Eating my greens

I really don't like vegetables, but after a recent visit to the Optician, means I may have to start liking them, I've been told my eyes are showing signs of 'wear and tear' and I need to be eating green leafy vegetables which I really don't like, I live on my own so I can't have a small spoonful of my partners, any advice on how I can start to incorporate this into my diet would be gratefully received.  Enjoy the rest of the Bank Holiday, love and hugs x

9 Replies

  • Have you tried a small salad to start with and if you learn to like that, make yourself a big salad with veggies you are willing to eat every day?  I love big salads!  They help keep the blood sugars somewhat under control and you can use up items in your home that are either in cans or bags.  Works good for recycling day each week!

  • I often have a smoothie with breakfast; berries, whole-milk, two handfuls of spinach, spring greens or kale, blended with water.

  • Get a Ninja ore have a look on the Jason Vale website it is easy

  • Hi Jenny,

    I eat soup & use a hand blender, which you might find will mask the veg you don't like, & also stir fries with coconut oil.


  • Make soup and throw in Greens or spinach then blend the lot. Delicious.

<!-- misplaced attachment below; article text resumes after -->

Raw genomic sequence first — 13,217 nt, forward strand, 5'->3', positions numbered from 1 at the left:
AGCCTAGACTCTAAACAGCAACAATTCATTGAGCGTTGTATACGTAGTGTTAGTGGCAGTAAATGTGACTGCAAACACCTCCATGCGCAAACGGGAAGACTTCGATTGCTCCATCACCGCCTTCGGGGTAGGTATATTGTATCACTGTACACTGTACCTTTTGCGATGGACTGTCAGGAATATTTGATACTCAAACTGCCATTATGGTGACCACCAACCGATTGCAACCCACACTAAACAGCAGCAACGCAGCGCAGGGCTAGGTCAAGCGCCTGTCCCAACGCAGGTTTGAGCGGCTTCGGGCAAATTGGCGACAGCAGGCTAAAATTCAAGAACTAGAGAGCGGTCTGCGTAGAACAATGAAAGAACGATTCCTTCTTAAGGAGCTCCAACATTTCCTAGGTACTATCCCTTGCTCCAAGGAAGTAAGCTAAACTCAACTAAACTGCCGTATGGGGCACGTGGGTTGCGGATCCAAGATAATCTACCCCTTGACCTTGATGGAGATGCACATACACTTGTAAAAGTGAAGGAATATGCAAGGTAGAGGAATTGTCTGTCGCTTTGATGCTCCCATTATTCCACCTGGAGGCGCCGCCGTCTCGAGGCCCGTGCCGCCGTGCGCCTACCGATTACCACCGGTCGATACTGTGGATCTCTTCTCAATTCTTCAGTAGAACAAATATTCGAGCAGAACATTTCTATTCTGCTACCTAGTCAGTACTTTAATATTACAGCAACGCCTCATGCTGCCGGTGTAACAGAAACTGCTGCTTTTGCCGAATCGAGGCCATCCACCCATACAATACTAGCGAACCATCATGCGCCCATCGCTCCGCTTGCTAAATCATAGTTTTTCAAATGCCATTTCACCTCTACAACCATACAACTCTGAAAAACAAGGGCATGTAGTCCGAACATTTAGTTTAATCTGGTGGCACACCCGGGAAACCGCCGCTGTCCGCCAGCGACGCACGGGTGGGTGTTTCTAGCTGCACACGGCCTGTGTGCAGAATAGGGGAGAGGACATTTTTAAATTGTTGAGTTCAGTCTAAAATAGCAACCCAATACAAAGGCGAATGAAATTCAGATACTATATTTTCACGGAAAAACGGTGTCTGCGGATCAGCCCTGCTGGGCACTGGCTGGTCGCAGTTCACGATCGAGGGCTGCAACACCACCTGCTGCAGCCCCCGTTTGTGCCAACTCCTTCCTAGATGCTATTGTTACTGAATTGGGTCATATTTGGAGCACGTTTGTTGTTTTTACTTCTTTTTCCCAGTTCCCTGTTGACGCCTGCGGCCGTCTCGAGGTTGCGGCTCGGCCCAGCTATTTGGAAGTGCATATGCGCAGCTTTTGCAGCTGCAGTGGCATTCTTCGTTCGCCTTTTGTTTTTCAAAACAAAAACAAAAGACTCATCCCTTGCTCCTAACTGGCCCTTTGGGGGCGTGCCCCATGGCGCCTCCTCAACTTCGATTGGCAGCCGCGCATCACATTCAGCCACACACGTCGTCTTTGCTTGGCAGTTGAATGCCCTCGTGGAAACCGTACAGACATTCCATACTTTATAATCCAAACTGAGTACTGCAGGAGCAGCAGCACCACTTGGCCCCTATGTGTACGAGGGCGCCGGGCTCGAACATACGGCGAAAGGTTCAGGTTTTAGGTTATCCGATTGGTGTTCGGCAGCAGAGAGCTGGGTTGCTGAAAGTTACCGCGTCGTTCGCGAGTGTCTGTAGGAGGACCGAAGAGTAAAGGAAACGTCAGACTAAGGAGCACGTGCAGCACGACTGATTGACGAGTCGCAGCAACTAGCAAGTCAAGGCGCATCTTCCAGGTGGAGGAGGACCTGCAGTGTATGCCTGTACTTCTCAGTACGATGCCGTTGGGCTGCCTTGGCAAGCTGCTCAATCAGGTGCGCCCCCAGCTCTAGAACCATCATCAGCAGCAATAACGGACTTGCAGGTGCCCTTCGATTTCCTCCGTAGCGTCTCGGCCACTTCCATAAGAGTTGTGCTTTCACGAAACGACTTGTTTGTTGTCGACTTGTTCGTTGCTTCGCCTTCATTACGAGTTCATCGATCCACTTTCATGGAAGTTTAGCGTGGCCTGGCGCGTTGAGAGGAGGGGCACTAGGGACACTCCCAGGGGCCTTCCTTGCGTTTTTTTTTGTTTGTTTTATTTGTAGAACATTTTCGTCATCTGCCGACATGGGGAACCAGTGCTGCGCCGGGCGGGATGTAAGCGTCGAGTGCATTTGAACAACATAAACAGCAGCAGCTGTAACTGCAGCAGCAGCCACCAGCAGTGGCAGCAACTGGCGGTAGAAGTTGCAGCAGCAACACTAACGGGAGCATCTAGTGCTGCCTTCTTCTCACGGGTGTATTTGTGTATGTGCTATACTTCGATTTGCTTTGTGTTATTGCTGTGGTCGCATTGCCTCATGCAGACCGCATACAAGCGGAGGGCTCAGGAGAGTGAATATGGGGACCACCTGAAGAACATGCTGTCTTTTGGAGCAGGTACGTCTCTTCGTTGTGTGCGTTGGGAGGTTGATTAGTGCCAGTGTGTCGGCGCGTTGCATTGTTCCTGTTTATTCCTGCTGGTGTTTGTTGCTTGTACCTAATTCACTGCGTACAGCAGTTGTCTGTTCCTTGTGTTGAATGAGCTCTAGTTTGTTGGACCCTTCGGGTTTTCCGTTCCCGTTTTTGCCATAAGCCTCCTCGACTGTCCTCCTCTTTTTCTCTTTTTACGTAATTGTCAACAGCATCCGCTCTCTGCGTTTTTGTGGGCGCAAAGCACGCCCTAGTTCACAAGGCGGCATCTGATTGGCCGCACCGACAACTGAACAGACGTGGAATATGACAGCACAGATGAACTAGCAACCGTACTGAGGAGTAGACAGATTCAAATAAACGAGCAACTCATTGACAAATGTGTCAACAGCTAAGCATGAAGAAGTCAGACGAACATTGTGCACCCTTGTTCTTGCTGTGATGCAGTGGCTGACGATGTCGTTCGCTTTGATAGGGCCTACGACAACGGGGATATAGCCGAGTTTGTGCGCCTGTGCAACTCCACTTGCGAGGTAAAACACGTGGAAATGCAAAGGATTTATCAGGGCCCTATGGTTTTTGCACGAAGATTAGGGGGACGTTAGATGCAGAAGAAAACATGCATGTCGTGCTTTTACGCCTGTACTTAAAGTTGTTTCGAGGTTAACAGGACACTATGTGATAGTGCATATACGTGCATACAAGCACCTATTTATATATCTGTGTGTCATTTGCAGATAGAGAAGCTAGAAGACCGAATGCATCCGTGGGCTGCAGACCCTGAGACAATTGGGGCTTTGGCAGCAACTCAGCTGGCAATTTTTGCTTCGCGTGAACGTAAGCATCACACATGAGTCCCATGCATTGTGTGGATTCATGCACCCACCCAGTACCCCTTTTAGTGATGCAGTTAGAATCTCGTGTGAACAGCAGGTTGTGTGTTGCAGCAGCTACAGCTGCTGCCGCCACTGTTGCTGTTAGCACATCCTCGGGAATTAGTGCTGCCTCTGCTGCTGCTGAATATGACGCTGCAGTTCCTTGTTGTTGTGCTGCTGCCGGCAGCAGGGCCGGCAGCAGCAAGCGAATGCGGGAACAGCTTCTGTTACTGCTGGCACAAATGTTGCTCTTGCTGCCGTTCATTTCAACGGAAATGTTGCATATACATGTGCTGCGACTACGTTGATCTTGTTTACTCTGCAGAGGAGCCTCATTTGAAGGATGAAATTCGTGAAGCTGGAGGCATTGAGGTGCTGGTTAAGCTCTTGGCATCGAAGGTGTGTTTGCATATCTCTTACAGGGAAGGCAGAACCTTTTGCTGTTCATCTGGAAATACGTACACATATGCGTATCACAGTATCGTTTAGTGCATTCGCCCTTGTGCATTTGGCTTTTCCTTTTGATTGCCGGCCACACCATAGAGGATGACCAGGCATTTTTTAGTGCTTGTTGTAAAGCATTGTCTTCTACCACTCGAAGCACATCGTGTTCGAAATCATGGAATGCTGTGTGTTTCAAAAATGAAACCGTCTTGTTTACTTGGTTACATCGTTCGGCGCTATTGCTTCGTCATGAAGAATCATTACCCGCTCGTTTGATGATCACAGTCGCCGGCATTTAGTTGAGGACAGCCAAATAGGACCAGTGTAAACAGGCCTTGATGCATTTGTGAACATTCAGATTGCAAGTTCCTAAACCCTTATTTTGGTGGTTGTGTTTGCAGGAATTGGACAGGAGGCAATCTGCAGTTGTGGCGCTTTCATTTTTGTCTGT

Frozen spinach comes in little cubes. Defrost a few and add to pasta sauce.

    Salad with a good dressing.

    Steamed broccoli stems with nutmeg and butter.

  • Hate them to I hide them in soup, smoothies & blend or in casserole or stew take some gravy out add to greens, blitz & put back in meal

  • spinach is best for eyes - try it in quiche or home made lasagne

  • Since they are finding out that good fats aren't evil, I make salads with spinach mixed with leaf lettuce, other veg's chopped up, topped off with shredded cheese and chopped ham or turkey. Then to avoid the added sugar in salad dressings, sprinkle on some herbs or an herb blend, a little salt and pepper, and dump on olive oil. I know broccoli isn't a leafy green, but it's real easy to find cheesy broccoli casseroles online that make that vegetable edible again!

  • Although popular culture would suggest that vegetables are the source of everything healthy, this assertion is not actually supported by any robust science.

    I am guessing your optician may have made this suggestion because leavy greens are a good source of vitamin A and are high in two types of antioxidents called lutein and zeaxanthin, which are though (although there is no proof) to aid in maintaining eye health and potentially preventing deterioration that can come with age.

    There are 2 broad types of vitamin A: carotenes and retinol. Retinol is the form of vitamin A that your body needs, but you can only get retinol from animal foods. Carotenes come from plants.

    The body can covert carotenes into retinol, but it is not very good at doing this.

    Thus I would advise you eat foods rich in retinol: liver and eggs are good. Also egg yolks are a good source of lutein and zeaxanthin! So you have all the bases covered.

    An interest aside - when some vegans revert to eating animal products (it does happen) many report an improvement in their vision.

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